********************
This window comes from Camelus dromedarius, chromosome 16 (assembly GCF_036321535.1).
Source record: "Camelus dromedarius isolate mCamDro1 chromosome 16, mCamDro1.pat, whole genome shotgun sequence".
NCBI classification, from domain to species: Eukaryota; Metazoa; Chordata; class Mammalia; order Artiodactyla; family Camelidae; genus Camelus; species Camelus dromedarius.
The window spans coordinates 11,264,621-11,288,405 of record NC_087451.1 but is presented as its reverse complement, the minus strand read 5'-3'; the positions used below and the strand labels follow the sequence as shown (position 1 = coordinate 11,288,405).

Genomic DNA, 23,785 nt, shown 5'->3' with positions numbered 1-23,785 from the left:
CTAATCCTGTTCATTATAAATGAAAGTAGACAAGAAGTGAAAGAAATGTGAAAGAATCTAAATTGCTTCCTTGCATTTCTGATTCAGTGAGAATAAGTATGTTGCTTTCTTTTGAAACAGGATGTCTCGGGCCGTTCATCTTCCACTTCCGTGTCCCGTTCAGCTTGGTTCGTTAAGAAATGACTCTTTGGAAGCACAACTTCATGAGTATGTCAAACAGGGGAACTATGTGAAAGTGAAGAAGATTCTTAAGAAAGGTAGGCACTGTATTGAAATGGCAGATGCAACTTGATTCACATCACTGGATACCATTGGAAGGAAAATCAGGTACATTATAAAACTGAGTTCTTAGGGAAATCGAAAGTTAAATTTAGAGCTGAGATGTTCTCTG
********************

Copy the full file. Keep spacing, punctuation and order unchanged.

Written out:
This window comes from Camelus dromedarius, chromosome 16 (assembly GCF_036321535.1).
Source record: "Camelus dromedarius isolate mCamDro1 chromosome 16, mCamDro1.pat, whole genome shotgun sequence".
NCBI classification, from domain to species: Eukaryota; Metazoa; Chordata; class Mammalia; order Artiodactyla; family Camelidae; genus Camelus; species Camelus dromedarius.
The window spans coordinates 11,264,621-11,288,405 of record NC_087451.1 but is presented as its reverse complement, the minus strand read 5'-3'; the positions used below and the strand labels follow the sequence as shown (position 1 = coordinate 11,288,405).

Genomic DNA, 23,785 nt, shown 5'->3' with positions numbered 1-23,785 from the left:
CTAATCCTGTTCATTATAAATGAAAGTAGACAAGAAGTGAAAGAAATGTGAAAGAATCTAAATTGCTTCCTTGCATTTCTGATTCAGTGAGAATAAGTATGTTGCTTTCTTTTGAAACAGGATGTCTCGGGCCGTTCATCTTCCACTTCCGTGTCCCGTTCAGCTTGGTTCGTTAAGAAATGACTCTTTGGAAGCACAACTTCATGAGTATGTCAAACAGGGGAACTATGTGAAAGTGAAGAAGATTCTTAAGAAAGGTAGGCACTGTATTGAAATGGCAGATGCAACTTGATTCACATCACTGGATACCATTGGAAGGAAAATCAGGTACATTATAAAACTGAGTTCTTAGGGAAATCGAAAGTTAAATTTAGAGCTGAGATGTTCTCTG